John Oxley & the Discovery of Brisbane & Pine Rivers

Oxley's Inlet, North Pine River
Oxley's landing place

The story of John Oxley's discoveries in the Moreton Bay region begins on 15 April 1823 when three ticket-of-leave convicts, John Finnegan, Thomas Pamphlett and Richard Parsons, were shipwrecked off the coast of Moreton Island. They had been sailing south from Sydney to Illawarra to take on a cargo of timber when they encountered a severe storm which blew them off course. Believing that they were still south of Sydney when wrecked, they survived with the assistance of the Aborigines and spent many weeks wandering around the shores of Moreton Bay. During this period, they made an extensive foray up a large river (the Brisbane) and, whilst still heading north in the hope of reaching Sydney, they used Aboriginal canoes to cross the mouth of the Pine River and Hays Inlet.

Lieutenant John Oxley, the Surveyor-General of New South Wales, was engaged on an exploring expedition in H.M. Cutter 'Mermaid' on 29 November 1823 when he rescued Pamphlett close to Point Skirmish on Bribie Island. Finnegan was found the following day. Oxley had been instructed by the Governor, Sir Thomas Brisbane, to assess Moreton Bay, Port Curtis and Port Bowen as potential sites for convict settlements.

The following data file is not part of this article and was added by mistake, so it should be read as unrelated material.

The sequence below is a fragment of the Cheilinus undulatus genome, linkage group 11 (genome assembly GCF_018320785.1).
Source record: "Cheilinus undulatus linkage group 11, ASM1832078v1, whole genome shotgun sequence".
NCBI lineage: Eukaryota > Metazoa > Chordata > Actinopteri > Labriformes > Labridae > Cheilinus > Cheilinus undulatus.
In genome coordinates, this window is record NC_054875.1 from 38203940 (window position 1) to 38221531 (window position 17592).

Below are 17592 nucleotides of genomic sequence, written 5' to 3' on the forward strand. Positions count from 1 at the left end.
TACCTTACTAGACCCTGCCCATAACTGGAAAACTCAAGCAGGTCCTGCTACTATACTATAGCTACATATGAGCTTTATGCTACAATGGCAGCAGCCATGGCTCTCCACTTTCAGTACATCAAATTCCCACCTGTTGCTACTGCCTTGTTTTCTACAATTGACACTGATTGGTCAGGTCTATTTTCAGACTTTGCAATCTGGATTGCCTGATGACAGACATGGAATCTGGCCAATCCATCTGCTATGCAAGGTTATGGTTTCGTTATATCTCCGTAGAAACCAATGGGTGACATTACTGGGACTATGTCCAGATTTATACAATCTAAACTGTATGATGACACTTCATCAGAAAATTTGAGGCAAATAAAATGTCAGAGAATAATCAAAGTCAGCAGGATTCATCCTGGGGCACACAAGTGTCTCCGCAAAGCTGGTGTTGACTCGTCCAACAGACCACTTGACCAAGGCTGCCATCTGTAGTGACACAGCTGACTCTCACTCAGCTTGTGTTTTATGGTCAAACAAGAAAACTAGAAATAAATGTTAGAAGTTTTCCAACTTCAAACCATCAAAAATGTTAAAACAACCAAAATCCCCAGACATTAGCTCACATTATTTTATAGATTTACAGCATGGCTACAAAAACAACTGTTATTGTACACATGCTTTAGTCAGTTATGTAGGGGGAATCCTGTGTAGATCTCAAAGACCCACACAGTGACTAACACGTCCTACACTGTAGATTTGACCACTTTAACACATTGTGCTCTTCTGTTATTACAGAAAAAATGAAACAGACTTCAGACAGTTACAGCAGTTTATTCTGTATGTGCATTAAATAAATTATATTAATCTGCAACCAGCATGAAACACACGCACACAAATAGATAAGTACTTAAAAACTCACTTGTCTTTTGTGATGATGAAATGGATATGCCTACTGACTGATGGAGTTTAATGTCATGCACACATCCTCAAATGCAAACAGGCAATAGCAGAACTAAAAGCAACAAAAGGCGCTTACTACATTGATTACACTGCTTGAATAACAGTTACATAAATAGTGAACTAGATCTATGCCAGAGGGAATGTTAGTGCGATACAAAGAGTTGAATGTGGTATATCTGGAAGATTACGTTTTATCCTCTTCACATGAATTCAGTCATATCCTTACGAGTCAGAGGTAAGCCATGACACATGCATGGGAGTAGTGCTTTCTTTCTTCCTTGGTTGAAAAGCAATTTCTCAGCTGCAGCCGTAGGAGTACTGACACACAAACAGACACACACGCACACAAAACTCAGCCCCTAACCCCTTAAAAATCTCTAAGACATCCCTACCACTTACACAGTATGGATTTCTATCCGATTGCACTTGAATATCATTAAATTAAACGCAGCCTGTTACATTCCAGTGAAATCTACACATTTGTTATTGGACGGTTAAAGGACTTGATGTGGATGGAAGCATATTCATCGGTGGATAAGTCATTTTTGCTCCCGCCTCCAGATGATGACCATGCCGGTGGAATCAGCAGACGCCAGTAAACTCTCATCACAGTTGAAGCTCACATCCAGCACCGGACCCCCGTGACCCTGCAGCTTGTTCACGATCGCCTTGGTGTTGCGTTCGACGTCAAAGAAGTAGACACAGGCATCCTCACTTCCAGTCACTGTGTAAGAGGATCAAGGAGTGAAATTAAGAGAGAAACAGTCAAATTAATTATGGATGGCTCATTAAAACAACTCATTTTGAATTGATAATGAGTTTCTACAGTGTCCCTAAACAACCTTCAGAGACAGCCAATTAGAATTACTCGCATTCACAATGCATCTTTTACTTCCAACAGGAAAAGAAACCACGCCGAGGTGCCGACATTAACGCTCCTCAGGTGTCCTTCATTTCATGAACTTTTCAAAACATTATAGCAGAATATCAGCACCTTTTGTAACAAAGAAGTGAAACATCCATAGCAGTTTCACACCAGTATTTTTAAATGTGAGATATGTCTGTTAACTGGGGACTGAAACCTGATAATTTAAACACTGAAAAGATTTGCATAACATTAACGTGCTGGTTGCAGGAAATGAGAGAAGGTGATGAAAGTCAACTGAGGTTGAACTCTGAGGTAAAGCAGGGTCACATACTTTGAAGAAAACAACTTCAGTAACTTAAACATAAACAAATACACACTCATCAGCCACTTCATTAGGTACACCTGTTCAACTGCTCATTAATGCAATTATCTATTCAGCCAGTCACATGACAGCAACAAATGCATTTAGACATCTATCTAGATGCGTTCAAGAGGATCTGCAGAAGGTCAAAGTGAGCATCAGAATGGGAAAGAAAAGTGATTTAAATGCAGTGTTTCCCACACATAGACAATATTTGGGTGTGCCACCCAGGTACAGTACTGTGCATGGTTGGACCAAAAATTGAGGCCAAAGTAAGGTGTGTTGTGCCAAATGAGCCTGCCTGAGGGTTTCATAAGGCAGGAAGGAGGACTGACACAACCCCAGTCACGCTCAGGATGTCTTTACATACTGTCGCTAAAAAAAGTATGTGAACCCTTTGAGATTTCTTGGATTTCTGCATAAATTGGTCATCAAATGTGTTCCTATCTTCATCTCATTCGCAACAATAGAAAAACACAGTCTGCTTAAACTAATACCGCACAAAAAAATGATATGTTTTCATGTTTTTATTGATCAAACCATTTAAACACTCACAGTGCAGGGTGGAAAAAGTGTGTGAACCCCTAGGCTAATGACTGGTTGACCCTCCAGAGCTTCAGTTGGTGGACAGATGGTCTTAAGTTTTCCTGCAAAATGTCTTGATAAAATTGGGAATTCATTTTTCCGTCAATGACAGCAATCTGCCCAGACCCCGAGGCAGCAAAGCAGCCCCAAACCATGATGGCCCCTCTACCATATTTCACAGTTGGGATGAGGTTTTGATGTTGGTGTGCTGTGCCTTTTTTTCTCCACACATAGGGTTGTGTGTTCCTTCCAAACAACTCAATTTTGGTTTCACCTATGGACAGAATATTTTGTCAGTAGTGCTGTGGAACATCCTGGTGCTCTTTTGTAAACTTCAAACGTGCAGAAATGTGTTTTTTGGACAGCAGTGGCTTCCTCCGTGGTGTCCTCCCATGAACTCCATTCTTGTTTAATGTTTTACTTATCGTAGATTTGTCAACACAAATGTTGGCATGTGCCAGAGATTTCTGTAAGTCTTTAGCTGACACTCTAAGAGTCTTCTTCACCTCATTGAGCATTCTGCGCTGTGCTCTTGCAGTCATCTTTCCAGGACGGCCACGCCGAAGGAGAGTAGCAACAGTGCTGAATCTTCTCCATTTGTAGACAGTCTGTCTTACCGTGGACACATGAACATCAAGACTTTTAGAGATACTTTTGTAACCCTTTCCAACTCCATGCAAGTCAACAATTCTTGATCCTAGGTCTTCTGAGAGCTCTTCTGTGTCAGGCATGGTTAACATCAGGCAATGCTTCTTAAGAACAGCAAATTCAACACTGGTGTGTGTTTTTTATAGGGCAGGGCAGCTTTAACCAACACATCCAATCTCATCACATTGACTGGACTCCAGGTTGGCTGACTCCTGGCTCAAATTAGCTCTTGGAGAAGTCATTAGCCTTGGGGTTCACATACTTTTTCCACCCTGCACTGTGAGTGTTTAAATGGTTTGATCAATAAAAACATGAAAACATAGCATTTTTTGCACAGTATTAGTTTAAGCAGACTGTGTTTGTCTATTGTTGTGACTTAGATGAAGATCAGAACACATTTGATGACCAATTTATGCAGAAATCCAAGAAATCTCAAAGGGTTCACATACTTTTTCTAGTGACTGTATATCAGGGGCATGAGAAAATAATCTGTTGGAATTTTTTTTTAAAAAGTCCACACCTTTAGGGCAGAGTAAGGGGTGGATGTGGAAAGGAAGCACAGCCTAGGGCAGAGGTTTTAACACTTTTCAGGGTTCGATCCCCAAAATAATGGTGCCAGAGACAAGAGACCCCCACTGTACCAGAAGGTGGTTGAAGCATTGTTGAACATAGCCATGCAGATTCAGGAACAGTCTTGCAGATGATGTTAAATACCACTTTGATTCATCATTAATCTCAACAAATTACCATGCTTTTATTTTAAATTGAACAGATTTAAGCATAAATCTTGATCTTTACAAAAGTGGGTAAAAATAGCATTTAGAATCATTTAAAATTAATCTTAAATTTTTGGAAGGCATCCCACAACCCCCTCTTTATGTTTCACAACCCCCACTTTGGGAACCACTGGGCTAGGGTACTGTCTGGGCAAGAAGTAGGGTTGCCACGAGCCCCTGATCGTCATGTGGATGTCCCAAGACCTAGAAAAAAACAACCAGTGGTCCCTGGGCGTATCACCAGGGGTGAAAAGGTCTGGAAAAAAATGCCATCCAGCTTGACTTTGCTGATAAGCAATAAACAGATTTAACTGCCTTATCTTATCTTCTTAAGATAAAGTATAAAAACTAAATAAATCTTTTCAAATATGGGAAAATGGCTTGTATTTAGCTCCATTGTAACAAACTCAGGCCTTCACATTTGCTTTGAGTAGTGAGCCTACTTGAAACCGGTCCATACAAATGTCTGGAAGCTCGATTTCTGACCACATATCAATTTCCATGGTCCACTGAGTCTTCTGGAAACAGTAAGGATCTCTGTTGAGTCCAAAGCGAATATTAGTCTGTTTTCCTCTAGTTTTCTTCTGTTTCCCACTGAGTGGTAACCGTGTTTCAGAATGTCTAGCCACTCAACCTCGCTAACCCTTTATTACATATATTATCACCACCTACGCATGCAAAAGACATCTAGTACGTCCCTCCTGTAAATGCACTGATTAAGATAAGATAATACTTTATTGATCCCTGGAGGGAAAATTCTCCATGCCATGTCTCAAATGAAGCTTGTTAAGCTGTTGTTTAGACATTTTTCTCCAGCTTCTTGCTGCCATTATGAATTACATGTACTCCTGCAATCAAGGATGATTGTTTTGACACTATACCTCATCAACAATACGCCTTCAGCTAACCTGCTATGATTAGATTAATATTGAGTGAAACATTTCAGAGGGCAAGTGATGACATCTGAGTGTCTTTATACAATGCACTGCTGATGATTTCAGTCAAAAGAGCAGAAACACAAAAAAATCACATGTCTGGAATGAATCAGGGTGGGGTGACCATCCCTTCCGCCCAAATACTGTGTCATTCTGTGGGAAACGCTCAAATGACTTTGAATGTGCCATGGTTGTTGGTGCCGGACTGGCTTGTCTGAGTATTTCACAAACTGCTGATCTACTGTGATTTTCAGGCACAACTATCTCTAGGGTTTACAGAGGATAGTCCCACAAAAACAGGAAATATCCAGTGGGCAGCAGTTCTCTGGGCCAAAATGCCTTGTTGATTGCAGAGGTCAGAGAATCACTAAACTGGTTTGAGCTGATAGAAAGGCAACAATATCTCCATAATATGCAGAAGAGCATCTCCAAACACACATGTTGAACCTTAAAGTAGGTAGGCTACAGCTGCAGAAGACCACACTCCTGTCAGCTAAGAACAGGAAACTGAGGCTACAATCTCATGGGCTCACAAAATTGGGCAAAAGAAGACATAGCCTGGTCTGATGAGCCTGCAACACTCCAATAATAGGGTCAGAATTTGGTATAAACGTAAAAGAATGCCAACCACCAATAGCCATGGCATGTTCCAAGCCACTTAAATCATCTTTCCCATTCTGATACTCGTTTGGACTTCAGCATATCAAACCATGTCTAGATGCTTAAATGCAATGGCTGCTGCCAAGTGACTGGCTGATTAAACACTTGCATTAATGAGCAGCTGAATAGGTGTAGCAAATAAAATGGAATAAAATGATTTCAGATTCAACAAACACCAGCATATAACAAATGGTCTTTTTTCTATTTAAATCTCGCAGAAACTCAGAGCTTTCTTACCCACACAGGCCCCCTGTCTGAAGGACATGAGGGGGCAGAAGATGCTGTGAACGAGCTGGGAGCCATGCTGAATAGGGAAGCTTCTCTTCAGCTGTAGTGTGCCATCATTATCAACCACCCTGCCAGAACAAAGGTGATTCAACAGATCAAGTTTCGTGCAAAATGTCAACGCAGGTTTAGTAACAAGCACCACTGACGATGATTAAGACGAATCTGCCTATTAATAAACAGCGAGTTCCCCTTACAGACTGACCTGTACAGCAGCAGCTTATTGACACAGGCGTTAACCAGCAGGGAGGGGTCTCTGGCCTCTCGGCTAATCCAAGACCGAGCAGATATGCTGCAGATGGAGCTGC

Whilst searching for Finnegan's large river, Oxley, with Finnegan as a guide and one other crew member, rowed up the Pine River on 1 December 1823. As Finnegan had mistaken the mouth of the river as that for the Brisbane, Oxley later referred to it as the Deception River. The party landed at Oxleys Inlet and climbed a small hill two or three kilometres east of Petrie. On the return journey, Oxley observed a large number of Aboriginal people in the vicinity. He also noted the presence of "a great many very fine cypresses" which he later correctly referred to as pines. The site of Oxley's landing has since been commemorated by the John Oxley Reserve in Murrumba Downs.

The following day, Oxley's party discovered and named the Brisbane River. As a result of Oxley's favourable report on his expedition to the Moreton Bay area, Governor Brisbane decided to establish a convict settlement there.

Oxley returned to Moreton Bay nine months later to select and chart suitable sites for the convict settlement. During this visit, on 30 September 1824, he also returned to the Pine River to collect samples of logs of the Hoop Pines which he had sighted on his first trip to the area. Allan Cunningham, the botanist and explorer, accompanied the party. As it was Cunningham who identified the Hoop Pine as a species of Araucaria, it was subsequently named Araucaria cunninghamii in recognition of his work. Although there is no record of Oxley naming the Pine River anything other than the Deception River, the former name was in popular usage by the early 1840s.